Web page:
In part two of our conversation with Harvey Rosenthal, executive director of the New York Association of Psychiatric Rehabilitation Services, Inc. (NYAPRS), Harvey offers insights that we hope will take you to new depths in thinking through the integration of primary health care and behavioral healthcare.
If you've read our previous articles, you know that we're all for integration, but want to make sure that it doesn't turn into a denigration of our services. Before we turn to Harvey for some strategic guidance, here's a quick review of why we're worried that integration could turn into denigration for those who depend on behavioral health services:
Bringing recovery values, principles, and practices into behavioral health services has been a staggering assignment. Resistance to acknowledging the reality of recovery has been very strong at times and, while there are places across the nation that now strongly embrace it, the concept of recovery from mental illness is still in its infancy. Many in our own ranks still do not agree that recovery is possible and do not have the slightest idea how to promote it. So, as we contemplate integration: Can we hold on to the recovery ground that we have gained? Is our grip on the concept of recovery strong enough to sustain its influence?
If behavioral health services are integrated into primary care, are primary care staff truly able (interested, trained, ready) to help those with behavioral health needs strive toward recovery? We know that, already, 75 percent of behavioral health services are delivered by primary care physicians. But what services are they delivering? Do they know that recovery is possible? Are primary care providers just prescribing medications or do they know how to promote recovery? Do they have the knowledge to help those with addictions or those who need housing, jobs, or community living skills? Probably not, we believe.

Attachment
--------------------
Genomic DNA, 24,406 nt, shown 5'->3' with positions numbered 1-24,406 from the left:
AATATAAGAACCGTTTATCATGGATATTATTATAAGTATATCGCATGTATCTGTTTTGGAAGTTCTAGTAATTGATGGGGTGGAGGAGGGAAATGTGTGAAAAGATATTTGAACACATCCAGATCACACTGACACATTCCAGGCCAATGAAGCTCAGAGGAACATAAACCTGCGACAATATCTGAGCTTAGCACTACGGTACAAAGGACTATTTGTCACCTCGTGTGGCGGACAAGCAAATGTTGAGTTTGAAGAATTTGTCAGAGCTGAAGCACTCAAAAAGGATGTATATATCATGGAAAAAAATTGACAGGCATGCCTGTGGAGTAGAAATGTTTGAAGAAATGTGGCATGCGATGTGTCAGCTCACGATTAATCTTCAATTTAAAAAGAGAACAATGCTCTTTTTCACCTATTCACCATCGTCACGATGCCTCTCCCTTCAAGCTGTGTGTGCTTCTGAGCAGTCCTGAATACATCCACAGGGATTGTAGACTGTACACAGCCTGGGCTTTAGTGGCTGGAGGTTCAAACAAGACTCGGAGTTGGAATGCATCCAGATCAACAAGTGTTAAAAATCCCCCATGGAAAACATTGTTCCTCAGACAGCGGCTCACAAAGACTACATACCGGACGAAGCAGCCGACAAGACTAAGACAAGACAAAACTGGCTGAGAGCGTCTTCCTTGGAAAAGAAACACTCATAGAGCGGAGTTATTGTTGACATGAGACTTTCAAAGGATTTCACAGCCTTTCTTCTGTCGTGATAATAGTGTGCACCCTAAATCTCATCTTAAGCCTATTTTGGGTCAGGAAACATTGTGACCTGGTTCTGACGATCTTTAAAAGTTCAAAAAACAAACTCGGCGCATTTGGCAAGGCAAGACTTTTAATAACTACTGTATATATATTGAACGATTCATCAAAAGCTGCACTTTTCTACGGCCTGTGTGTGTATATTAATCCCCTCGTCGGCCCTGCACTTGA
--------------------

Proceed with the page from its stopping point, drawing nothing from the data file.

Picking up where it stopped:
So with these two concerns to frame our conversation, let's hear what Harvey has to say.
No pressure Harvey, just tell us how to move through the process of integration and come out of it with improved services and more opportunities for people to recover.
Harvey: No pressure? OK, sure. Well, let me thank you both for this opportunity to share my ideas. I'll begin by sharing [National Council vice president] Chuck Ingoglia's view that, given the pending implementation of national parity and healthcare reform, “we are on the cusp of the most significant wave of public behavioral health change in the last 25 years.”
The fundamental overhaul and integration of our nation's health and behavioral health financing and programmatic models represent both major threats and opportunities for consumers, family members, and providers alike.
We think we know what he means because we feel both excited and threatened by the opportunities ahead.
Harvey: I agree and would like to focus on several of the opportunities. First, we have a tremendous opportunity and responsibility to ensure that the move [toward integration] helps us stop our community from dying 25 years earlier than the general public. Faced with a mix of major mental health, substance use, and complex medical conditions, many of us have been foiled by the fragmentation and poor coordination and outcomes of traditional care systems.
Getting away from the silos and integrating care is a welcome opportunity, so long as care is truly as person-centered and comprehensive as the rhetoric calls for. We need creative new models of integrated care that truly understand our community and incorporate all of the gains we have made in infusing recovery, self-help, and community integration into the medically based mental health model of the past.
We've learned that care needs to be offered with hope, sensitivity, and the promise of a meaningful life in the mainstream. We've learned that waiting passively for people to come to our more limited menu of services, then labeling them as “noncompliant” when they don't, is no longer acceptable.
So, we must make sure that integrated care doesn't simply turn the clock back to services run by medical personnel who see people as a collection of symptoms and illnesses. Wellness stems from promoting people's healing and respecting their dreams while addressing their complex challenges.
Before we get too upset about the shortcomings of primary care in serving people with mental illness and substance use issues, we need to remember that we in behavioral health haven't done a very good job of attending to the health needs of this group. As a system, we have gone kicking and screaming into to the notion of recovery, resisting it with all of our righteous wit.
If it weren't for a few researchers and the insistence of our consumers, we would still be assuring ourselves that recovery from mental illness is not possible. Maybe the concept of recovery would be a more natural fit with primary care than it has been with behavioral health. What do you think?